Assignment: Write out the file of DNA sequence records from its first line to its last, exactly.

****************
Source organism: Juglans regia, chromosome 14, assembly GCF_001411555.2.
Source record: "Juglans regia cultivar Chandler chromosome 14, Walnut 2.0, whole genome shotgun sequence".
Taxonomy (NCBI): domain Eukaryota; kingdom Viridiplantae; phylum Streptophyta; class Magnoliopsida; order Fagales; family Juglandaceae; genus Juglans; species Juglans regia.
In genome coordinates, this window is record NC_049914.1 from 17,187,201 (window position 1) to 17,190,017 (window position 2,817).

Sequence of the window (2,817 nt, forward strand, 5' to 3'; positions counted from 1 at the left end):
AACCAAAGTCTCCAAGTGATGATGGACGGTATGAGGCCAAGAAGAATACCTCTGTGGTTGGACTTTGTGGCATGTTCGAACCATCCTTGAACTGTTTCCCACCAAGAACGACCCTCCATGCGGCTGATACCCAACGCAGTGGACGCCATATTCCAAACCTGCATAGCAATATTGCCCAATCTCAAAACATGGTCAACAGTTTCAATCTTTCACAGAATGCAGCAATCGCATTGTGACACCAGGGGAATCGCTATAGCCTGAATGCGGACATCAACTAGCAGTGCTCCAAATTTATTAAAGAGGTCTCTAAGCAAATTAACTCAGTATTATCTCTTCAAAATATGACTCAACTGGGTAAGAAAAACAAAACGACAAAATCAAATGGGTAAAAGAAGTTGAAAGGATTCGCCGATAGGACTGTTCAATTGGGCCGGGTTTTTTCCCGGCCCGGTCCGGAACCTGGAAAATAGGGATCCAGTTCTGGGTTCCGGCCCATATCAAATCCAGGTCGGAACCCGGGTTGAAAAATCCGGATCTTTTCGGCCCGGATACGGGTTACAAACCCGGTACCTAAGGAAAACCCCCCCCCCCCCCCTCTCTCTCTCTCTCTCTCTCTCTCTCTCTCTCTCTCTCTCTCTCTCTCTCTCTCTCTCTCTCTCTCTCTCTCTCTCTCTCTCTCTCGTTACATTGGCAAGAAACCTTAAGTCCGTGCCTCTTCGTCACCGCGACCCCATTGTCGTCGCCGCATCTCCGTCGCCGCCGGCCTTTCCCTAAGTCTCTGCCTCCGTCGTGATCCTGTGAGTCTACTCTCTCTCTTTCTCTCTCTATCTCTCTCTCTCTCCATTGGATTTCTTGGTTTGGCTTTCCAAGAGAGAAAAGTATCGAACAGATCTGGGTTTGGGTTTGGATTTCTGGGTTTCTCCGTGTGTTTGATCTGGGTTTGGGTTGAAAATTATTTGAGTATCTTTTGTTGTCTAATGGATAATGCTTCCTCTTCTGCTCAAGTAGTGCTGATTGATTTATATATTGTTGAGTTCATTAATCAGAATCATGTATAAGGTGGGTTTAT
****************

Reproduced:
Source organism: Juglans regia, chromosome 14, assembly GCF_001411555.2.
Source record: "Juglans regia cultivar Chandler chromosome 14, Walnut 2.0, whole genome shotgun sequence".
Taxonomy (NCBI): domain Eukaryota; kingdom Viridiplantae; phylum Streptophyta; class Magnoliopsida; order Fagales; family Juglandaceae; genus Juglans; species Juglans regia.
In genome coordinates, this window is record NC_049914.1 from 17,187,201 (window position 1) to 17,190,017 (window position 2,817).

Sequence of the window (2,817 nt, forward strand, 5' to 3'; positions counted from 1 at the left end):
AACCAAAGTCTCCAAGTGATGATGGACGGTATGAGGCCAAGAAGAATACCTCTGTGGTTGGACTTTGTGGCATGTTCGAACCATCCTTGAACTGTTTCCCACCAAGAACGACCCTCCATGCGGCTGATACCCAACGCAGTGGACGCCATATTCCAAACCTGCATAGCAATATTGCCCAATCTCAAAACATGGTCAACAGTTTCAATCTTTCACAGAATGCAGCAATCGCATTGTGACACCAGGGGAATCGCTATAGCCTGAATGCGGACATCAACTAGCAGTGCTCCAAATTTATTAAAGAGGTCTCTAAGCAAATTAACTCAGTATTATCTCTTCAAAATATGACTCAACTGGGTAAGAAAAACAAAACGACAAAATCAAATGGGTAAAAGAAGTTGAAAGGATTCGCCGATAGGACTGTTCAATTGGGCCGGGTTTTTTCCCGGCCCGGTCCGGAACCTGGAAAATAGGGATCCAGTTCTGGGTTCCGGCCCATATCAAATCCAGGTCGGAACCCGGGTTGAAAAATCCGGATCTTTTCGGCCCGGATACGGGTTACAAACCCGGTACCTAAGGAAAACCCCCCCCCCCCCCCTCTCTCTCTCTCTCTCTCTCTCTCTCTCTCTCTCTCTCTCTCTCTCTCTCTCTCTCTCTCTCTCTCTCTCTCTCTCTCTCTCTCTCGTTACATTGGCAAGAAACCTTAAGTCCGTGCCTCTTCGTCACCGCGACCCCATTGTCGTCGCCGCATCTCCGTCGCCGCCGGCCTTTCCCTAAGTCTCTGCCTCCGTCGTGATCCTGTGAGTCTACTCTCTCTCTTTCTCTCTCTATCTCTCTCTCTCTCCATTGGATTTCTTGGTTTGGCTTTCCAAGAGAGAAAAGTATCGAACAGATCTGGGTTTGGGTTTGGATTTCTGGGTTTCTCCGTGTGTTTGATCTGGGTTTGGGTTGAAAATTATTTGAGTATCTTTTGTTGTCTAATGGATAATGCTTCCTCTTCTGCTCAAGTAGTGCTGATTGATTTATATATTGTTGAGTTCATTAATCAGAATCATGTATAAGGTGGGTTTAT